The study of quantum correlation sets initiated by Tsirelson in the 1980s and originally motivated by questions in the foundations of quantum mechanics has more recently been tied to questions in quantum cryptography, complexity theory, operator space theory, group theory, and more. Synchronous correlation sets introduced by Paulsen *et al.* [J. Funct. Anal. **270**, 2188–2222 (2016)] are a subclass of correlations that has proven particularly useful to study and arises naturally in applications. We show that any correlation that is almost synchronous, in a natural *ℓ*_{1} sense, arises from a state and measurement operators that are well-approximated by a convex combination of projective measurements on a maximally entangled state. This extends a result of Paulsen *et al.* [J. Funct. Anal. **270**, 2188–2222 (2016)] that applies to exactly synchronous correlations. Crucially, the quality of approximation is independent of the dimension of the Hilbert spaces or of the size of the correlation. Our result allows one to reduce the analysis of many classes of nonlocal games, including rigidity properties, to the case of strategies using maximally entangled states that are generally easier to manipulate.

## I. INTRODUCTION

For finite sets $X,Y,A$ and $B$, a *quantum correlation* is an element of the set

where $HA$ and $HB$ range over all finite-dimensional Hilbert spaces and a POVM (positive operator-valued measure) on a Hilbert space $H$ is a collection of positive semidefinite operators on $H$ that sum to identity. For each $X,Y,A,B$, the set $Cq(X,Y,A,B)$ is convex, as can be seen by taking direct sums, but there are $X,Y,A,B$ such that it is not closed.^{1} We write *C*_{q} for the union of $Cq(X,Y,A,B)$ over all finite $X,Y,A$ and $B$.

A *strategy* is a tuple $S=(\psi ,A,B)$ such that $\psi \u2208HA\u2297HB$ is a state (i.e., a unit vector), $A=Aax$ is a collection of POVM on $HA$, and $B=Bby$ is a collection of POVM on $HB$. (The finite-dimensional Hilbert spaces $HA$ and $HB$ as well as the index sets $X,Y,A,$ and $B$ are generally left implicit in the notation.) Given a strategy $S$, we say that $S$ *induces* the correlation $(Cx,y,a,b=\psi Aax\u2297Bby\psi )xyab$.

The study of the set of quantum correlations *C*_{q} and its relation to the set of classical correlations *C*, defined as the convex hull of those correlations that can be induced using a state $\psi $ that is a tensor product $\psi =\psi A\u2297\psi B\u2208HA\u2297HB$, is of importance in the foundations of quantum mechanics. The fact that *C* ⊊ *C*_{q}, as first shown by Bell^{2} and often termed “quantum nonlocality,” underlies the field of device-independent quantum cryptography and gives rise to the study of entanglement witnesses, protocols for delegated quantum computation, and questions in quantum complexity theory; we refer to Ref. 3 for references. Following the foundational work of Tsirelson,^{4} multiple variants of the set of quantum correlations have been introduced and their study is connected to a range of problems in mathematics, including operator space theory,^{5,6} group theory,^{7} and combinatorics.^{8}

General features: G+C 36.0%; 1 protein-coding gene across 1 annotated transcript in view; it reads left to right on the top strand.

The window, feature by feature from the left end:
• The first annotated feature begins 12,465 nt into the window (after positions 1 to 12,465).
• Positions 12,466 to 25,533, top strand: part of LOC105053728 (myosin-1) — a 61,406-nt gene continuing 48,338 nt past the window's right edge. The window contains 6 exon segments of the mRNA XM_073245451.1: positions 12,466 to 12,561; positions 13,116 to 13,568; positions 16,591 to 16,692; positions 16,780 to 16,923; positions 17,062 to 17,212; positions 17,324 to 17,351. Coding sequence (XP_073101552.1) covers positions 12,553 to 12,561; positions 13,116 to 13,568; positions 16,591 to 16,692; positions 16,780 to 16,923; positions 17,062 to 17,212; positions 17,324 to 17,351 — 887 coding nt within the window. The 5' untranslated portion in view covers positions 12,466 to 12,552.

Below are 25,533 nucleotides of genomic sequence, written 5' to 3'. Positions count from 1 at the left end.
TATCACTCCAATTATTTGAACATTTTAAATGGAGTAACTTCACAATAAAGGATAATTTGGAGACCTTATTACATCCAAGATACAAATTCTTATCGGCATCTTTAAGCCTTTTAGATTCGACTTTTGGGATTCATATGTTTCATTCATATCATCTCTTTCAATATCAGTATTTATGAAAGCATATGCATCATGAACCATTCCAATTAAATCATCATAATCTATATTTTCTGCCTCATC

In this paper, we consider a subset of *C*_{q} introduced in Ref. 9 and called the *synchronous set* $Cqs$. It is defined as the union of all $Cqs(X,A)$, where $Cqs(X,A)$ is the subset of $Cq(X,X,A,A)$ that contains all those correlations *C* that satisfy *C*_{x,x,a,b} = 0 whenever *a* ≠ *b*. This set arises naturally in the study of certain classes of nonlocal games. In general, a nonlocal game $G$ is specified by a distribution *ν* on $X\xd7Y$ and a function $D:X\xd7Y\xd7A\xd7B\u21920,1$. A nonlocal game gives rise to a linear function on $Cq(X,Y,A,B)$ through the quantity

Given a game $G$, one is interested in its *quantum value*$\omega q(G)$, which is defined as the supremum over all *C* ∈ *C*_{q} of $\omega q(G;C)$. A game $G$ such that $X=Y$, $A=B$, *ν*(*x*, *x*) > 0 for all *x*, and *D*(*a*, *b*|*x*, *x*) = 0 for all *x* and *a* ≠ *b* is called a *synchronous game*. Any such game has the property that $\omega q(G;C)=1$ can only be obtained by a $C\u2208Cqs$. Synchronous games arise naturally in applications; see, e.g., the classes of graph homomorphism games^{10} or linear system games.^{11} (Linear system games are projection games, which can be turned into synchronous games by taking their “square;” see Ref. 12.) The set $Cqs$ retains most of the interesting geometric aspects of *C*_{q}, and in particular, it is convex and non-closed.^{12}

A key property of synchronous correlations that makes them more amenable to study is the following fact shown in Ref. 9. For every synchronous correlation *C*, there is a family of strategies $S\lambda =(\psi \lambda ,A\lambda ,B\lambda )\lambda \u2208\Lambda $ and a measure *μ* on Λ such that for each *λ*, $\psi \lambda =\psi me(d\lambda )$ with

where $d\lambda =dim(H\lambda )$ and $ui:1\u2264i\u2264d\lambda $ is an orthonormal family in $H\lambda $, and each measurement $Aa\lambda ,x$ and $Bb\lambda ,y$ consists entirely of projections, and moreover, for all *x*, *y*, *a*, *b*, we have

When $\psi me(d\lambda )$ takes the form in (1), we can express

where Tr(·) is the usual matrix trace and *X*^{T} denotes the transpose with respect to the basis $ui$. The fact that synchronous correlations are “tracial” in the sense given by (2) and (3) contributes largely to their appeal. In contrast, there are correlations *C* ∈ *C*_{q} such that *C* cannot be induced, even approximately, using a convex combination of strategies using states of the form (1) in any dimension; see Ref. 13 for an example. Such correlations tend to be more difficult to study and their main interest lies in their existence, e.g., they can provide entanglement witnesses for states that are not maximally entangled.

### A. Our results

We consider strategies $S=(\psi ,A,B)$ that are *almost* synchronous, where the default to synchronicity is measured by the quantity